Harder pleads guilty, scrutiny alerts and updates, when the dust settles, visual proof, and golf. It’s all here in the Friday roundup.
Harder Pleads Guilty
As highlighted in this post, in January 2015 the DOJ announced a Foreign Corrupt Practices Act enforcement action against Dmitrij Harder for allegedly bribing an official with the European Bank for Reconstruction and Development. Harder is a Russian national, naturalized German citizen and permanent resident of the U.S. and the former owner and President of Chestnut Consulting Group Inc. and Chestnut Consulting Group Co. both based in Pennsylvania.
The enforcement action was notable in that it invoked the rarely used “public international organization” prong of the FCPA’s “foreign official” definition.
As highlighted in this prior post, in March 2016, in an unsurprising development given the procedural posture of the motion, Judge Paul Diamond (E.D. Pa.) denied Harder’s motion to dismiss. The decision is believed to be the first judicial decision in FCPA history construing the rarely implicated “public international organization” prong of the FCPA’s “foreign official” definition.
Earlier this week the DOJ announced that Harder (who was originally charged with one count of conspiracy to violate the FCPA and Travel Act, five counts of violating the FCPA, five counts of violating the Travel Act, one count of conspiracy to commit international money laundering, and two counts of money laundering) pleaded guilty to two counts of violating the FCPA. According to the DOJ release, sentencing is scheduled for July 21, 2016.
According to this media report:
“Citing concern that he might flee the country, U.S. District Judge Paul S. Diamond denied a joint request from government lawyers and Harder’s defense to allow him to remain out on bail until his sentencing date.
“Your client has repeatedly lied to the government, he phonied up a paper trail after he got caught, and he bribed an official with millions of dollars,” the judge told Stephen LaCheen, a lawyer for Harder. “You have presented nothing to suggest – now that he is facing a significant prison term – that he is not a flight risk.”
Harder, who holds a master’s degree in economics from the Moscow Aviation Institute, has lived in America since 2001 with his wife, a psychologist for a U.S. Department of Homeland Security terrorism research center, and three children.”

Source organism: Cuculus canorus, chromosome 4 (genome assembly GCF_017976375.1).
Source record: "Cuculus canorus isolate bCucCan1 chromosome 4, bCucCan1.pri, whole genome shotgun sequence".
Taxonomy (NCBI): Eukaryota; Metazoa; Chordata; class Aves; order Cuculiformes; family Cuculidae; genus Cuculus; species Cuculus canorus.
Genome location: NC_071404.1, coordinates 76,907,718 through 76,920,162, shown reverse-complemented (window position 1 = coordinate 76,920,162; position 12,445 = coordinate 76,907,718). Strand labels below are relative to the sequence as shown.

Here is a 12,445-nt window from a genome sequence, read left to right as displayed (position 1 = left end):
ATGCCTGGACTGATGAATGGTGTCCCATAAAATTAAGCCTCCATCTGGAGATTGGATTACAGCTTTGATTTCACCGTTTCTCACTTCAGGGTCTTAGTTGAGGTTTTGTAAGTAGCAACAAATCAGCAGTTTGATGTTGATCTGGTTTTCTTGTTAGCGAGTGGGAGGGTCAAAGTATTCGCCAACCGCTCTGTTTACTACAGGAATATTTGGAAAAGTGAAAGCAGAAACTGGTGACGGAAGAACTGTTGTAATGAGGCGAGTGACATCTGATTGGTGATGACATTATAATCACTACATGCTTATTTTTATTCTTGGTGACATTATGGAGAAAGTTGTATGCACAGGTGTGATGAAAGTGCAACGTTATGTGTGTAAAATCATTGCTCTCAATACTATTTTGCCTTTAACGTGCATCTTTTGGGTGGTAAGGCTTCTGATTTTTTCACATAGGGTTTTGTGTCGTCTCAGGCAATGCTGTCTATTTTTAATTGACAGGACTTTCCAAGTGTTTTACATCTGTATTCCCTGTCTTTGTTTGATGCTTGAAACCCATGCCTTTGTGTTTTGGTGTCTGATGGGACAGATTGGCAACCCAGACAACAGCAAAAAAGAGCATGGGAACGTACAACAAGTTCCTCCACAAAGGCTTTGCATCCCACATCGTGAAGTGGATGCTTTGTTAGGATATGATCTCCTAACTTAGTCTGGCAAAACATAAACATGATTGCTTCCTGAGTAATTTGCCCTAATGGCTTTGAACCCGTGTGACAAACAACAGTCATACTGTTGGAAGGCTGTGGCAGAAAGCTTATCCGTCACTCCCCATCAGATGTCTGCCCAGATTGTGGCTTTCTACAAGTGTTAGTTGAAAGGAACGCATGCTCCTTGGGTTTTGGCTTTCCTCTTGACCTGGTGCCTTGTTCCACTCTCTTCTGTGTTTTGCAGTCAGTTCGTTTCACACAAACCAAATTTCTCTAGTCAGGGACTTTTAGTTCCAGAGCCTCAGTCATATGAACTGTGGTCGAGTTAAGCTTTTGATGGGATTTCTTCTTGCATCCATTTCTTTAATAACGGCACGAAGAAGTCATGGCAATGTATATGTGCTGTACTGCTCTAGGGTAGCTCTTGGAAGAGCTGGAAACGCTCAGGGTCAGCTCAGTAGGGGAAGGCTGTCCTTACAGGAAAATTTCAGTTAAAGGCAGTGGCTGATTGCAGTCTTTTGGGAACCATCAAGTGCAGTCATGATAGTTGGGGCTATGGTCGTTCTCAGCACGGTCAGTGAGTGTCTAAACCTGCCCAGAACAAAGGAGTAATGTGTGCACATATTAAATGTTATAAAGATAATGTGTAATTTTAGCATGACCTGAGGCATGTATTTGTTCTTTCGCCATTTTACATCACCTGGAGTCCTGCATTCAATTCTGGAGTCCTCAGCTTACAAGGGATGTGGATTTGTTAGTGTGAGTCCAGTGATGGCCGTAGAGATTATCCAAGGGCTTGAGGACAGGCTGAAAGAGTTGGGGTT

Scrutiny Alerts and Updates
Sociedad Quimica y Minera de Chile S.A., a Chile-based mining company with shares traded on the NYSE, recently disclosed:
Shearman & Sterling and Ad-Hoc Committee
On February 26, 2015, SQM’s Board of Directors resolved to establish an ad-hoc committee of the Board of Directors (the “ad-hoc Committee”) authorized to conduct an internal investigation relating to the issues that were the subject of the SII and Public Prosecutor investigations and to retain such independent external advice as it deemed appropriate.
The ad-hoc Committee engaged its own lawyers from Chile and the U.S. and forensic accountants from the U.S. to assist with its internal review. The U.S. lawyers retained by the ad-hoc Committee were principally charged with reviewing the relevant facts and analyzing those facts against the requirements of the U.S. Foreign Corrupt Practices Act (“FCPA”). The factual findings of the ad-hoc Committee, however, were ultimately shared with Chilean as well as U.S. authorties.
On December 15, 2015, the ad-hoc Committee presented its findings to the Board of Directors. In addition to presenting a discussion of the facts surrounding the payments at issue, the ad-hoc Committee concluded that, for purposes of the U.S. Foreign Corrupt Practices Act:
(a) payments were identified that had been authorized by SQM’s former CEO for which the Company did not find sufficient supporting documentation;
(b) no evidence was identified that demonstrates that the payments were made in order to induce a public official to act or refrain from acting in order to assist SQM in obtaining economic benefits;
(c) regarding the cost center managed by SQM’s former CEO, it was concluded that the Company’s books did not accurately reflect transactions that have been questioned, notwithstanding the fact that, based on the amounts involved, these transactions were deemed quantitatively immaterial in comparison to SQM’s equity, revenues, expenses or earnings within the reported period; and
(d) SQM’s internal controls were not sufficient to supervise the expenses made by the cost center managed by SQM’s former CEO and that the Company trusted Patricio Contesse G. to make proper use of the resources.
Following the presentation by the ad-hoc Committee of its findings to the Board of Directors, the Company voluntarily shared the findings of the ad-Hoc Committee investigation with authorities in Chile and the U.S. (including the SEC and the U.S. Department of Justice (“DOJ”)), and it has cooperated with requests for additional documents and information from these authorities regarding the internal investigation discussed above.”
The company recently disclosed: